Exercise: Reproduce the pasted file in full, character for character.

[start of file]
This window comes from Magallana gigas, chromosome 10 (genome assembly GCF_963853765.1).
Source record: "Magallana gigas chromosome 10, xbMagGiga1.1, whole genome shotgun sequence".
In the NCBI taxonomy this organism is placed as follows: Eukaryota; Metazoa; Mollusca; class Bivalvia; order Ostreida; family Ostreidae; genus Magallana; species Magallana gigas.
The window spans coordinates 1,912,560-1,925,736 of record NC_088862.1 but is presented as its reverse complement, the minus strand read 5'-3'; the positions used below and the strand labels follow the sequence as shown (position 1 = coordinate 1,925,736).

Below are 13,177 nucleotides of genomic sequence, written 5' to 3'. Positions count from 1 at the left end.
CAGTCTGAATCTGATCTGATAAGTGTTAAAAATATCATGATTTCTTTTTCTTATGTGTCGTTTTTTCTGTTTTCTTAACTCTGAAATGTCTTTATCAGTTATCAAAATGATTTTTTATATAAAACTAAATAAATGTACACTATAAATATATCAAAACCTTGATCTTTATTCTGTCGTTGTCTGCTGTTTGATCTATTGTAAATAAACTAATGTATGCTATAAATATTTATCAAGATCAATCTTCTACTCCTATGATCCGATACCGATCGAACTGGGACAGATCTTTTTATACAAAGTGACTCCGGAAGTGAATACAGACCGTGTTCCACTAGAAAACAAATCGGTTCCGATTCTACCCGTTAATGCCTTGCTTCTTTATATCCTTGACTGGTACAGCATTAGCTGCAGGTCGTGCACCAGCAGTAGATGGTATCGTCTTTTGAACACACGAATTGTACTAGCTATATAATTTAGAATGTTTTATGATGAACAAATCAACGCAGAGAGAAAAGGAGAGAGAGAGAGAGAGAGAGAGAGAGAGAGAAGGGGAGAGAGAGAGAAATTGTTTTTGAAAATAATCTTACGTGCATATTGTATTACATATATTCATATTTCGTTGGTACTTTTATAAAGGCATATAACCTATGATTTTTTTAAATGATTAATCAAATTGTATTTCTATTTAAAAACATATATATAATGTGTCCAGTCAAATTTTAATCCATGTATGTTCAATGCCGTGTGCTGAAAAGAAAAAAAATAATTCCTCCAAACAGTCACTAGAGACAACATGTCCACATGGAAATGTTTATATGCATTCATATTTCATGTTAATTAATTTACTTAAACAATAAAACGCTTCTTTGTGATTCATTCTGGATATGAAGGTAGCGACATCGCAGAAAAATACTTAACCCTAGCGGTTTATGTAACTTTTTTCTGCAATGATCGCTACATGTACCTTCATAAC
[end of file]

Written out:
This window comes from Magallana gigas, chromosome 10 (genome assembly GCF_963853765.1).
Source record: "Magallana gigas chromosome 10, xbMagGiga1.1, whole genome shotgun sequence".
In the NCBI taxonomy this organism is placed as follows: Eukaryota; Metazoa; Mollusca; class Bivalvia; order Ostreida; family Ostreidae; genus Magallana; species Magallana gigas.
The window spans coordinates 1,912,560-1,925,736 of record NC_088862.1 but is presented as its reverse complement, the minus strand read 5'-3'; the positions used below and the strand labels follow the sequence as shown (position 1 = coordinate 1,925,736).

Below are 13,177 nucleotides of genomic sequence, written 5' to 3'. Positions count from 1 at the left end.
CAGTCTGAATCTGATCTGATAAGTGTTAAAAATATCATGATTTCTTTTTCTTATGTGTCGTTTTTTCTGTTTTCTTAACTCTGAAATGTCTTTATCAGTTATCAAAATGATTTTTTATATAAAACTAAATAAATGTACACTATAAATATATCAAAACCTTGATCTTTATTCTGTCGTTGTCTGCTGTTTGATCTATTGTAAATAAACTAATGTATGCTATAAATATTTATCAAGATCAATCTTCTACTCCTATGATCCGATACCGATCGAACTGGGACAGATCTTTTTATACAAAGTGACTCCGGAAGTGAATACAGACCGTGTTCCACTAGAAAACAAATCGGTTCCGATTCTACCCGTTAATGCCTTGCTTCTTTATATCCTTGACTGGTACAGCATTAGCTGCAGGTCGTGCACCAGCAGTAGATGGTATCGTCTTTTGAACACACGAATTGTACTAGCTATATAATTTAGAATGTTTTATGATGAACAAATCAACGCAGAGAGAAAAGGAGAGAGAGAGAGAGAGAGAGAGAGAGAGAGAAGGGGAGAGAGAGAGAAATTGTTTTTGAAAATAATCTTACGTGCATATTGTATTACATATATTCATATTTCGTTGGTACTTTTATAAAGGCATATAACCTATGATTTTTTTAAATGATTAATCAAATTGTATTTCTATTTAAAAACATATATATAATGTGTCCAGTCAAATTTTAATCCATGTATGTTCAATGCCGTGTGCTGAAAAGAAAAAAAATAATTCCTCCAAACAGTCACTAGAGACAACATGTCCACATGGAAATGTTTATATGCATTCATATTTCATGTTAATTAATTTACTTAAACAATAAAACGCTTCTTTGTGATTCATTCTGGATATGAAGGTAGCGACATCGCAGAAAAATACTTAACCCTAGCGGTTTATGTAACTTTTTTCTGCAATGATCGCTACATGTACCTTCATAAC